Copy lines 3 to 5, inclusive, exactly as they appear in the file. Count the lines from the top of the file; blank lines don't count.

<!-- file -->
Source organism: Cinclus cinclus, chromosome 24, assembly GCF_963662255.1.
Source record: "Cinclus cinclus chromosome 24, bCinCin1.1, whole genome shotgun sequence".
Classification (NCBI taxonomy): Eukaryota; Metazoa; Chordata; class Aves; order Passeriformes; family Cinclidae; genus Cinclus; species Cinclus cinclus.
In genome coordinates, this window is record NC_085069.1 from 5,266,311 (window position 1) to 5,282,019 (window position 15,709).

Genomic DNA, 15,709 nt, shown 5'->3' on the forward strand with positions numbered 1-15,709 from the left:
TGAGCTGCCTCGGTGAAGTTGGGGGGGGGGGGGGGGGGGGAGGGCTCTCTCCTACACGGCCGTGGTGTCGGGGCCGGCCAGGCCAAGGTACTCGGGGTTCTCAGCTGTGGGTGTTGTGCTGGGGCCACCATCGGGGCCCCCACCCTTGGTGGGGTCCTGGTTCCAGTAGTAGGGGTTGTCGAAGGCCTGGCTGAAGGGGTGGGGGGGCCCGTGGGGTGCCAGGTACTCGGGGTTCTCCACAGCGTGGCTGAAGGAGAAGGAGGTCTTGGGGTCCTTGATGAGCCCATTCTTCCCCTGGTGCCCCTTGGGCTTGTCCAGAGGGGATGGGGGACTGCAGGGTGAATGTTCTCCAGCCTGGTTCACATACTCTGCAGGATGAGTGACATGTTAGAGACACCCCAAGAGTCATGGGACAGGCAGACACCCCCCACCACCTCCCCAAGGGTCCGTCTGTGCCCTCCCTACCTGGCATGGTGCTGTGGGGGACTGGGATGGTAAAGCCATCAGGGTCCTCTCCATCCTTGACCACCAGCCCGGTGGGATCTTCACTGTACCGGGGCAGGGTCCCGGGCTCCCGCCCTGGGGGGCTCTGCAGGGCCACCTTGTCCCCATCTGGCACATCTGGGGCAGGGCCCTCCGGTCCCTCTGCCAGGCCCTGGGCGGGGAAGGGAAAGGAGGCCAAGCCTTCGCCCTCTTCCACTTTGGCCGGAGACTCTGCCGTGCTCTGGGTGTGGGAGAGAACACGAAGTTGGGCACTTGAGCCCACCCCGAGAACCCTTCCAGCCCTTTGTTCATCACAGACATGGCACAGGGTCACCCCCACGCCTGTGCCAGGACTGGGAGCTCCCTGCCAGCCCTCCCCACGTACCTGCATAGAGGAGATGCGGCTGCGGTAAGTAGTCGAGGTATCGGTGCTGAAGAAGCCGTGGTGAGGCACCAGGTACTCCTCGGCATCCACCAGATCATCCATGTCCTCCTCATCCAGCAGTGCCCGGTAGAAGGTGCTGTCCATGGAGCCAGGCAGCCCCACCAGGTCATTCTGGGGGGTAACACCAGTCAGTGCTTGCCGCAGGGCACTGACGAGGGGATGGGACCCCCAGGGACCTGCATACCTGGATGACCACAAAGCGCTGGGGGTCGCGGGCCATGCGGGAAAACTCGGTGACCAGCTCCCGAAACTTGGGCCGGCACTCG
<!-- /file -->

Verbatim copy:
Classification (NCBI taxonomy): Eukaryota; Metazoa; Chordata; class Aves; order Passeriformes; family Cinclidae; genus Cinclus; species Cinclus cinclus.
In genome coordinates, this window is record NC_085069.1 from 5,266,311 (window position 1) to 5,282,019 (window position 15,709).

Genomic DNA, 15,709 nt, shown 5'->3' on the forward strand with positions numbered 1-15,709 from the left: